Will $7 Million More Protect the Food Supply

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Mar 24, 2005
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By Ronald Margulis


U.S. Secretary of Agriculture Mike Johanns pledged an additional $7 million to help protect the nation’s food supply in front of 2,000 food manufacturers, food processors, restaurant executives and food retailers gathered at last week’s Food Safety Summit in Washington, DC.


On the final morning of the Summit, Mr. Johanns said, “Two million dollars will be redirected to the study of bovine spongiform encephalopathy, known as Mad Cow Disease, and $5 million will be awarded by USDA facilities with the express purpose of promoting food safety. The funds would be in addition to the $600 million that USDA is permitted to spend under anti-terrorist legislation.


FDA Commissioner-Designate Les Crawford, confirmed by a Congressional committee last week, also addressed the audience and described his plans for advancing food safety as he takes the helm at the Food and Drug Administration.


Moderator’s Comment: We asked this same question after last year’s summit — Is the food supply safer now that it was one year ago? Will it be safer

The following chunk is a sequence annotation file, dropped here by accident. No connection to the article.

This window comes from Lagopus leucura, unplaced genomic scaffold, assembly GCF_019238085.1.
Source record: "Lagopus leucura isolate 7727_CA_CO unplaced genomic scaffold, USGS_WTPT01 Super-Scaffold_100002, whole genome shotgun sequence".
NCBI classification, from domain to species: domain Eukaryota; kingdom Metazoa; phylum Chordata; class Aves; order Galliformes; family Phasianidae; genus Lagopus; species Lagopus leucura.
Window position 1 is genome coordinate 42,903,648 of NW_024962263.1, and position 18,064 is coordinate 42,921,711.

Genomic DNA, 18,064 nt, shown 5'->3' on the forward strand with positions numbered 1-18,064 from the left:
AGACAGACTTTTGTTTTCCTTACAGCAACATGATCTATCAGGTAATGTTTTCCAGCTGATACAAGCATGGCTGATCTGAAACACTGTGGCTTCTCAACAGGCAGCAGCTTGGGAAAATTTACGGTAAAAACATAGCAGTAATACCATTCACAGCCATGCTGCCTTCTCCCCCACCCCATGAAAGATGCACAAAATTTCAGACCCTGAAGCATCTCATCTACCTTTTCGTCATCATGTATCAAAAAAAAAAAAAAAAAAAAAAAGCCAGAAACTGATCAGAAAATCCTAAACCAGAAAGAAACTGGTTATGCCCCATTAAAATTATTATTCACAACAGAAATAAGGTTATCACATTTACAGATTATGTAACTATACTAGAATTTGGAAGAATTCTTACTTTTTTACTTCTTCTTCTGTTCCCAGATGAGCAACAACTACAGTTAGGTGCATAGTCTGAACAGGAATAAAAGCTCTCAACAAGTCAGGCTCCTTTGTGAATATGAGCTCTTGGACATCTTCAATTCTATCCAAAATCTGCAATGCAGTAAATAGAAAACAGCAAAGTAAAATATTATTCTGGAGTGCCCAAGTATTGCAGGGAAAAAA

one year from now?


Last year, I wrote that the food supply was no better or worse than it was the previous year. Not much has changed to make me alter my opinion. And the
$7 million pledged by USDA is less than a drop in the bucket when looking at the need for improved food security measures.

Ronald Margulis – Moderator

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9 Comments on "Will $7 Million More Protect the Food Supply"


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Tom Zatina
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Tom Zatina
15 years 11 months ago

I just do not see where the food supply is really any more protected than it was. Too many holes and too many opportunities that may never be adequately addressed even another year from now.

Falco Witkamp
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Falco Witkamp
15 years 11 months ago

With a high percentage of our retail chicken still bearing salmonella, with slaughter houses being inspected infrequently and food workers not consistently knowledgeable about the basics of sanitation, it is a wonder that more Americans are not suffering from food borne illnesses. Although bio-terrorism grabs the headlines, the real threat is from a non-cohesive Federal food safety regimen and oversight by a disparate group of regulatory bodies. Let us aspire to a strict code of training and enforcement as seen in some northern European countries. The price of the loss of consumer confidence (e.g. Food Lion or Jack in the Box) is far greater than the cost of a little extra diligence and training.

Michael Richmond, Ph.D.
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Michael Richmond, Ph.D.
15 years 11 months ago

There has not been much change in the last year. Basically, manufacturers have improved their security to entry, but that is about it. If anyone wanted to tamper with the food supply, it would be a pretty easy task.

Warren Thayer
Guest
15 years 11 months ago

I generally agree with Ron on most things, and do so this time as well. $7 million? A clear signal that it is not a priority to the government.

Mark Burr
Guest
15 years 11 months ago